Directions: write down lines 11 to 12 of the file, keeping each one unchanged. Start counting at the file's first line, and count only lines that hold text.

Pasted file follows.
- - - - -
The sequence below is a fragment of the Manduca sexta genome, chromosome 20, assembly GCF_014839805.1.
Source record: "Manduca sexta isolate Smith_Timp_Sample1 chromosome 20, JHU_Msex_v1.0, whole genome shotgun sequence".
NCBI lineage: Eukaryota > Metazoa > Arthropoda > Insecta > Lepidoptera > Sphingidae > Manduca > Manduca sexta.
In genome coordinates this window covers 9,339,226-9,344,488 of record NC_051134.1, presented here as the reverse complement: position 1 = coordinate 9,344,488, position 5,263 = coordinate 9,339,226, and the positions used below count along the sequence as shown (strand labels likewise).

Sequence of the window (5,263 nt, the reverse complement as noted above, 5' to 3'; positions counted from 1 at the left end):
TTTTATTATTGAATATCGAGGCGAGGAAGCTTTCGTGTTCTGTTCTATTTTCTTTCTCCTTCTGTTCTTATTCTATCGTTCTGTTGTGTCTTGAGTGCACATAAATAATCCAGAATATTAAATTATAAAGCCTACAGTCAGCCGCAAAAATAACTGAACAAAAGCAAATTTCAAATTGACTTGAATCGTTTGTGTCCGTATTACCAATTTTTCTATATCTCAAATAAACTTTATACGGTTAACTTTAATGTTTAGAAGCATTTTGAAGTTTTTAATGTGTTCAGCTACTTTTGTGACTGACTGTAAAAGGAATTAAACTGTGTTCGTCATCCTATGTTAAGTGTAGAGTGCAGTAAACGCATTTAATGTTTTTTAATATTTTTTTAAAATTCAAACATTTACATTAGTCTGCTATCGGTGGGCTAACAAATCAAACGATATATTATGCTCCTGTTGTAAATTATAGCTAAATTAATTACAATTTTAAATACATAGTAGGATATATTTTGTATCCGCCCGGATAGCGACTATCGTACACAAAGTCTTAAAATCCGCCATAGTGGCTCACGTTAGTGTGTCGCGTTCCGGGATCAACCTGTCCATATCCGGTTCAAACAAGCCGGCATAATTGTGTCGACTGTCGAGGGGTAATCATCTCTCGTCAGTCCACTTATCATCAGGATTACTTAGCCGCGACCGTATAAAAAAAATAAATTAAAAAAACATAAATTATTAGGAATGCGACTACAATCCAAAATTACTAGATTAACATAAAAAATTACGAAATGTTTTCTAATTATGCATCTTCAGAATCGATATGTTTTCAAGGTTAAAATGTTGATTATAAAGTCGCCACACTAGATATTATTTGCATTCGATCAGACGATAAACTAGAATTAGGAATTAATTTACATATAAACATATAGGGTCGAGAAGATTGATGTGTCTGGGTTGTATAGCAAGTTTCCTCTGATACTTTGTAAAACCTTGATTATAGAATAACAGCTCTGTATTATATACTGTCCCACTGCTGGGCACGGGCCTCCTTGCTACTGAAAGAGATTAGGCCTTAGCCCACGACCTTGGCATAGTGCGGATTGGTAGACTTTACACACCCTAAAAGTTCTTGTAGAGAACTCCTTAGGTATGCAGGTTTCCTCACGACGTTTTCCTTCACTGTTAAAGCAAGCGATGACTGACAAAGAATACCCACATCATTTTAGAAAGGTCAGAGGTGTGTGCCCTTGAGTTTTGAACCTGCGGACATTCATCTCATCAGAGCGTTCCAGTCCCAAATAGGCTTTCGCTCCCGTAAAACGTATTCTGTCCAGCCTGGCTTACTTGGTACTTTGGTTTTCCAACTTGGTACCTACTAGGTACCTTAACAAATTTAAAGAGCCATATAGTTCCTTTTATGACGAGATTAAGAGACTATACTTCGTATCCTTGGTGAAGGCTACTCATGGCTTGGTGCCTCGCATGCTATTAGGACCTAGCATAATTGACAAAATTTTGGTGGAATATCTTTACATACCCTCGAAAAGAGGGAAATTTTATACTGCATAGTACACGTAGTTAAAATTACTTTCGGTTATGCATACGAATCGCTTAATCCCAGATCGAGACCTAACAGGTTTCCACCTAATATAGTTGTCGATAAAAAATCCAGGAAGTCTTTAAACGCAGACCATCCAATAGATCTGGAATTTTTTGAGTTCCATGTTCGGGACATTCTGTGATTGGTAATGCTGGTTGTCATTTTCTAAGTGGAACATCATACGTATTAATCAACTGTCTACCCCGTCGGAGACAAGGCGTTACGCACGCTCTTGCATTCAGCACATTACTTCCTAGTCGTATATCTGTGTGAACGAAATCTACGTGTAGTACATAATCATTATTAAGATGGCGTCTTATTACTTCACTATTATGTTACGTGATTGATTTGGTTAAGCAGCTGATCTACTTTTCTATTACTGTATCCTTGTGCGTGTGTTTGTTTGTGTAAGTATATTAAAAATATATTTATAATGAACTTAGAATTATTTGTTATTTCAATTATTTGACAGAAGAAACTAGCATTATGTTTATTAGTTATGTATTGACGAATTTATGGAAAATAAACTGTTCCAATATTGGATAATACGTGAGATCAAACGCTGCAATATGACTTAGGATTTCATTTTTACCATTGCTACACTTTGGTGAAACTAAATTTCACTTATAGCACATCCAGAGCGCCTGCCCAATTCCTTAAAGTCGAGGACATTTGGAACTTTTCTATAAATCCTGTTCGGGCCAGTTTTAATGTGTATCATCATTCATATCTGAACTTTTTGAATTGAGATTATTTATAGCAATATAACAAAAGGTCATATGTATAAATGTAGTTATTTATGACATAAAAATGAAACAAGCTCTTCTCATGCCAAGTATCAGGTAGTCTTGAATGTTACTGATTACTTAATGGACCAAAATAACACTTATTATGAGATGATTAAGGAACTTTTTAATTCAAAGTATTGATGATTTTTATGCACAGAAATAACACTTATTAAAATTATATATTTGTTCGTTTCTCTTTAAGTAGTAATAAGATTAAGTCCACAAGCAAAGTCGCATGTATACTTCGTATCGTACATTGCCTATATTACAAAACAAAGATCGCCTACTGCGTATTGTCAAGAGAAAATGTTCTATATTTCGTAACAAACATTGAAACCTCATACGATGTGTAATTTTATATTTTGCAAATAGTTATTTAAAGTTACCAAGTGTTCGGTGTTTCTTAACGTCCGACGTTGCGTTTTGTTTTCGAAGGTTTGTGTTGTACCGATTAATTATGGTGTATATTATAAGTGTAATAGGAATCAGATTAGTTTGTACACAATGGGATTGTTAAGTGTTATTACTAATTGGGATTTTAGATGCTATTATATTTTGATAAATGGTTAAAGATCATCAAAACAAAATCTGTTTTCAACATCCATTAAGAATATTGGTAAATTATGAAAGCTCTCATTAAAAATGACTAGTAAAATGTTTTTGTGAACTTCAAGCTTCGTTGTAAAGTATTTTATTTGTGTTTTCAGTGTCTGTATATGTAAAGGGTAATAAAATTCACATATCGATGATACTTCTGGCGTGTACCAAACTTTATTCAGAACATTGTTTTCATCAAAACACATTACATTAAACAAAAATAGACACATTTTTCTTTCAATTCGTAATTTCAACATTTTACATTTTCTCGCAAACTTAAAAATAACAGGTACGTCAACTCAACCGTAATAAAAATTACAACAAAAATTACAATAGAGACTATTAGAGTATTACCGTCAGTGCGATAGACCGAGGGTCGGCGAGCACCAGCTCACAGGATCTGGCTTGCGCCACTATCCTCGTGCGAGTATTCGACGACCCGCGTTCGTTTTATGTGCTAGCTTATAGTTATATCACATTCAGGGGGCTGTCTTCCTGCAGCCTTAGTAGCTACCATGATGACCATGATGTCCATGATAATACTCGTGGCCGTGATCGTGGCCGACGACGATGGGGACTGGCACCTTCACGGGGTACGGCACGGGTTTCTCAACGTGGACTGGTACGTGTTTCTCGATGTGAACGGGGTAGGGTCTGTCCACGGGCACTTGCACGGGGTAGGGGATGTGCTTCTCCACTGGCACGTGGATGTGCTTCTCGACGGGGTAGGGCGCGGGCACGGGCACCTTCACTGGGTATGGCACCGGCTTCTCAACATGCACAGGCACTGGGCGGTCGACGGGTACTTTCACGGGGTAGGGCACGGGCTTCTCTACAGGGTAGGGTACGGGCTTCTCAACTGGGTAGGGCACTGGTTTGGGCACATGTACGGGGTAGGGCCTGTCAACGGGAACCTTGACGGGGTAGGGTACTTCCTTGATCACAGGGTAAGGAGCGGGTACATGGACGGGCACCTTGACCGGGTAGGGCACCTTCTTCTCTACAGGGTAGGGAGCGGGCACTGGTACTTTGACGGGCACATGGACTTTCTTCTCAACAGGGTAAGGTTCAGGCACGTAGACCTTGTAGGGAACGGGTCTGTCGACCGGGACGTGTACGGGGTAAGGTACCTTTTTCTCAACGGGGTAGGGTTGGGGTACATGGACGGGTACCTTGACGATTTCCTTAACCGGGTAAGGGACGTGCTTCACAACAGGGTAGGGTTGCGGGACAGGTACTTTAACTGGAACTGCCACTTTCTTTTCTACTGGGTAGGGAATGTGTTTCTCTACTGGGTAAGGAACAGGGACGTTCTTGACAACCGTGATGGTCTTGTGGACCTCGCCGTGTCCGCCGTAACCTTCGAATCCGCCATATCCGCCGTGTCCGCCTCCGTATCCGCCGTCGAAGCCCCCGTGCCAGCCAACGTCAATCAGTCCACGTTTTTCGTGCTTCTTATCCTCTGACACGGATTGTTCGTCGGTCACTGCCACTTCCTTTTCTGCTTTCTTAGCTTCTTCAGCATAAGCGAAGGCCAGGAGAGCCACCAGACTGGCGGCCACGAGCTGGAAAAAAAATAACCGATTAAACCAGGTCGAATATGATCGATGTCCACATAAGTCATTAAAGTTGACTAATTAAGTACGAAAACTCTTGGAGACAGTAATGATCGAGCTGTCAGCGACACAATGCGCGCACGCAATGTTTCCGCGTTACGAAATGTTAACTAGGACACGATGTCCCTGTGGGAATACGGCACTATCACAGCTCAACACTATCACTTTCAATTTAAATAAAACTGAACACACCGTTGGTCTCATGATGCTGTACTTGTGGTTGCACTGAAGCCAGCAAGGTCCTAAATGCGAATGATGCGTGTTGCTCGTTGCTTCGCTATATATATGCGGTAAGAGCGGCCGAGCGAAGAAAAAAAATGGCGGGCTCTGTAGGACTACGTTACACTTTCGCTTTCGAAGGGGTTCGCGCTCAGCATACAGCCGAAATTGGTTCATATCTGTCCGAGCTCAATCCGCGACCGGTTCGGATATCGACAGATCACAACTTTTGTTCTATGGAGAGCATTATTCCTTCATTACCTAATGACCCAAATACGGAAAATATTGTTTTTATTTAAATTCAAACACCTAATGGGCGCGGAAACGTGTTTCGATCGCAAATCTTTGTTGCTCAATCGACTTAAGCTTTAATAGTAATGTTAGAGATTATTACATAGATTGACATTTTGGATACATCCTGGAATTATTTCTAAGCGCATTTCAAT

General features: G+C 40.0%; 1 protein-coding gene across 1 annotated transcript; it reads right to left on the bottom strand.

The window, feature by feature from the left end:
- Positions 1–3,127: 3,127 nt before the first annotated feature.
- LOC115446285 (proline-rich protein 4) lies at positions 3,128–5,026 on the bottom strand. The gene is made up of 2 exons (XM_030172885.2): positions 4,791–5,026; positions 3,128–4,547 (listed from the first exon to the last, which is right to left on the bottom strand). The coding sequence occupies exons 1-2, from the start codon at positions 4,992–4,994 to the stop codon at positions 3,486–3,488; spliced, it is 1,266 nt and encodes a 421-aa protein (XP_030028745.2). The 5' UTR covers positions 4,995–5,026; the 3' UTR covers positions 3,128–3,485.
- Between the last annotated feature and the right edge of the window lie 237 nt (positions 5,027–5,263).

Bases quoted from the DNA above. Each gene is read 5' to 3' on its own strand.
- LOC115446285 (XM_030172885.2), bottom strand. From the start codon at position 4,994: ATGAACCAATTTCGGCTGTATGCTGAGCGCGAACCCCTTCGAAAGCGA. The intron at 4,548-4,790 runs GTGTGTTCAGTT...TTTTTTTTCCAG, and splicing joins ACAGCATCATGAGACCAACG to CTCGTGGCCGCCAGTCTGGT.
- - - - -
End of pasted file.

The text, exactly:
- Between the last annotated feature and the right edge of the window lie 237 nt (positions 5,027–5,263).

Bases quoted from the DNA above. Each gene is read 5' to 3' on its own strand.